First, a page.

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NHS Contract says Permanent but it should be FTC

Just a general query regarding NHS contracts.

I current work for a Social Enterprise that deliver NHS services - this is fixed term until March 2020.

However when I look at my contract (that i've signed) there is nothing on there that says it is fixed term and that I am classed as permanent.

I just wanted to ask whether this is a common thing with NHS contracts or have I got more job security than I thought?

Thank you :-)
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Replies

  • Sorry I think i've put this in the wrong section - my apologies.
  • Comms69Comms69 Forumite
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    You have exactly the same job security.


    There is no such thing as permanent.
  • Easy, they make a change not long after you start and say new contract here and apologies.

    Interviewed December 17 for FTC of 9 months duration for the new year - Start of the year as the old year became the new, it was plain someone in HR had forgotten this, as the contract produced days into new year became a FTC someone typed ending of 2019 in a contract, I never queried it, never took 2019 end date serious and just smiled to myself that someone must have thought they were still in 17 when they did this contract.

    A month into employment, I'm pulled into a meeting room when HR profusely apologised and presented me with a new contract so easily sorted and not binding. (even then they still got the month wrong lol) Perhaps you want to score some points in bringing up their error before they do :)
  • GlasweJenGlasweJen Forumite
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    In my area any job over 2 years is automatically permanent even if the intention is for a fixed term, at the end of the two years the person is redeployed or offered a redundancy. Weird but true. I don't know if it's unique to highlands or Scotland/U.K. wide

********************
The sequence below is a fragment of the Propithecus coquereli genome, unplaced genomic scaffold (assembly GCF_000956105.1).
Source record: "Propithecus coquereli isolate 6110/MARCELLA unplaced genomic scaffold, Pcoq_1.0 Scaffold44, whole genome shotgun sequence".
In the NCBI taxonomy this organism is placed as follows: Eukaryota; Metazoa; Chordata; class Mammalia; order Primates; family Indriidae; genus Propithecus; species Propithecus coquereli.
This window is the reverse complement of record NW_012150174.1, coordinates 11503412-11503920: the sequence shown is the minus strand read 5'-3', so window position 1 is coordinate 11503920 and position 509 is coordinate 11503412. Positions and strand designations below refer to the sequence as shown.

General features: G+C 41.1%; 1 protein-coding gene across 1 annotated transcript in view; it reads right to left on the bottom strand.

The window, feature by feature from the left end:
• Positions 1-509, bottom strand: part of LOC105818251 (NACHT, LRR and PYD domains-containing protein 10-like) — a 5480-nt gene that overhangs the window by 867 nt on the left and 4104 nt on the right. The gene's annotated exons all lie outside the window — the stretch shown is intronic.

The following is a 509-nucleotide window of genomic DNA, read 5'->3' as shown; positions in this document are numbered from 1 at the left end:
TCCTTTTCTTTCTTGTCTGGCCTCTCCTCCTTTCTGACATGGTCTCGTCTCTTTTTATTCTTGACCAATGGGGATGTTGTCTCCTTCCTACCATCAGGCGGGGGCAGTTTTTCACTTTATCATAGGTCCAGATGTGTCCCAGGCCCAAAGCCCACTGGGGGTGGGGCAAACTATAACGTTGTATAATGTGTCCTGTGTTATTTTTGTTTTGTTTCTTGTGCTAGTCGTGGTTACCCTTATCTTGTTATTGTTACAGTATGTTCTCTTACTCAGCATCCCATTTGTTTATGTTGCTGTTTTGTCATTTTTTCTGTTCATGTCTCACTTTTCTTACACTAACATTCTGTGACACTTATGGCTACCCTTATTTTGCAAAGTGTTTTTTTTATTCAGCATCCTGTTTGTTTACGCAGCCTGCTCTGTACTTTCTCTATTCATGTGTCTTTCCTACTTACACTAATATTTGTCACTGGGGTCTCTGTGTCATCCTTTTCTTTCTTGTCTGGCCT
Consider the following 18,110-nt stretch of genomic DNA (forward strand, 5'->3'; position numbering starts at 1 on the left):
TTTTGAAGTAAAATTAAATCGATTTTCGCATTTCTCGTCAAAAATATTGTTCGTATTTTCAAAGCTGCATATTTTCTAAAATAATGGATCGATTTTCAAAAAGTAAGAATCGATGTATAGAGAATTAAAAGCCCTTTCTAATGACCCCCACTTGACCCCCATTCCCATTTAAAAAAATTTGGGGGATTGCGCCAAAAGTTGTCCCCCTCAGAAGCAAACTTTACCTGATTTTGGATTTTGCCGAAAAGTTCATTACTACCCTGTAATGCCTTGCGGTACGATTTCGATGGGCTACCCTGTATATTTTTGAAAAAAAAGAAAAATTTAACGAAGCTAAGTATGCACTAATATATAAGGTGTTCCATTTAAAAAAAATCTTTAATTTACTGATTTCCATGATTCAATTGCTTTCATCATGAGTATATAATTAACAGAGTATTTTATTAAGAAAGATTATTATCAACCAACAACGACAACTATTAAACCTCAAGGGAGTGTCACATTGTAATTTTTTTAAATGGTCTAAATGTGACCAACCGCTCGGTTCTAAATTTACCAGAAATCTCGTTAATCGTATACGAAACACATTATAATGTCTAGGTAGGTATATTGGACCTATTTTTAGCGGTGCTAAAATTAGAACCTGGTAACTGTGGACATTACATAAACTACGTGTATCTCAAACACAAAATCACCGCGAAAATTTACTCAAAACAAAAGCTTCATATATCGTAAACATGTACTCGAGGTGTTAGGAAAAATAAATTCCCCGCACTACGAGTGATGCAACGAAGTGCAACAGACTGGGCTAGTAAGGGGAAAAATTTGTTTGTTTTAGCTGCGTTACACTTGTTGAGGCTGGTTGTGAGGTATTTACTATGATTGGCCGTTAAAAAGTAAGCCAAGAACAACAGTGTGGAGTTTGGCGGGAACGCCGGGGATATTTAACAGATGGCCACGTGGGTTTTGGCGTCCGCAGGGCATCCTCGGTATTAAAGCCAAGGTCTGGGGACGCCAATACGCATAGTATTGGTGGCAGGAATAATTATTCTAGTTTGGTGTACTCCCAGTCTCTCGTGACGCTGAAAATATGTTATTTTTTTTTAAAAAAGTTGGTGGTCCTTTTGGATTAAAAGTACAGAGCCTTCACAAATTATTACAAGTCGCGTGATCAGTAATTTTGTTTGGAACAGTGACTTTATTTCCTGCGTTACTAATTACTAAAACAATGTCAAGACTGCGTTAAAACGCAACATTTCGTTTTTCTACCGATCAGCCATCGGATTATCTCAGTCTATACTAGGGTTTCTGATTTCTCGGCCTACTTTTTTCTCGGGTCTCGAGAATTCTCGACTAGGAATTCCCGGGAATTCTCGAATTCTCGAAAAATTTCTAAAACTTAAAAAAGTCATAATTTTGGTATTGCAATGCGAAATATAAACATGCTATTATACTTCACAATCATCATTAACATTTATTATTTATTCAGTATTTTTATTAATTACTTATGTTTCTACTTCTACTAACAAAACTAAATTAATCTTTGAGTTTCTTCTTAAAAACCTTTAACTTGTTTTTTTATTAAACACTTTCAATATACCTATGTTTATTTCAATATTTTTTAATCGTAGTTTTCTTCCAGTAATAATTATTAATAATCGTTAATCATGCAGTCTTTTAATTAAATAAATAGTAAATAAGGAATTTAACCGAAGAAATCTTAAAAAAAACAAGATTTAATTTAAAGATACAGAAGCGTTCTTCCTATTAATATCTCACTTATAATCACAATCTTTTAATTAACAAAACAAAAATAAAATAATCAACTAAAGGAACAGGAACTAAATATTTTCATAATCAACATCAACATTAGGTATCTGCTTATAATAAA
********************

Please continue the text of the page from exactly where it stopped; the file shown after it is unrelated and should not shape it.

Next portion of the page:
• Andy_LAndy_L Forumite
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    on a FTC just before 2 year point they have to actively do something for you stay on or you're out. On permanent, just before the 2 year point they have to do something to kick you out or you stay.
    It's a bit like glass half full vs half empty,
  • Andy_LAndy_L Forumite
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    GlasweJen wrote: »
    In my area any job over 2 years is automatically permanent even if the intention is for a fixed term, at the end of the two years the person is redeployed or offered a redundancy. Weird but true. I don't know if it's unique to highlands or Scotland/U.K. wide

    The 2 year point is UK-wide employment law
  • Manxman_in_exileManxman_in_exile Forumite
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    Comms69 wrote: »
    You have exactly the same job security.


    There is no such thing as permanent.


    Exactly. I worked in the NHS for 25 years and I can't imagine any NHS trust including the word "permanent" in a contract of employment. If it's not a fixed term or bank or other form of temporary contract it is "substantive".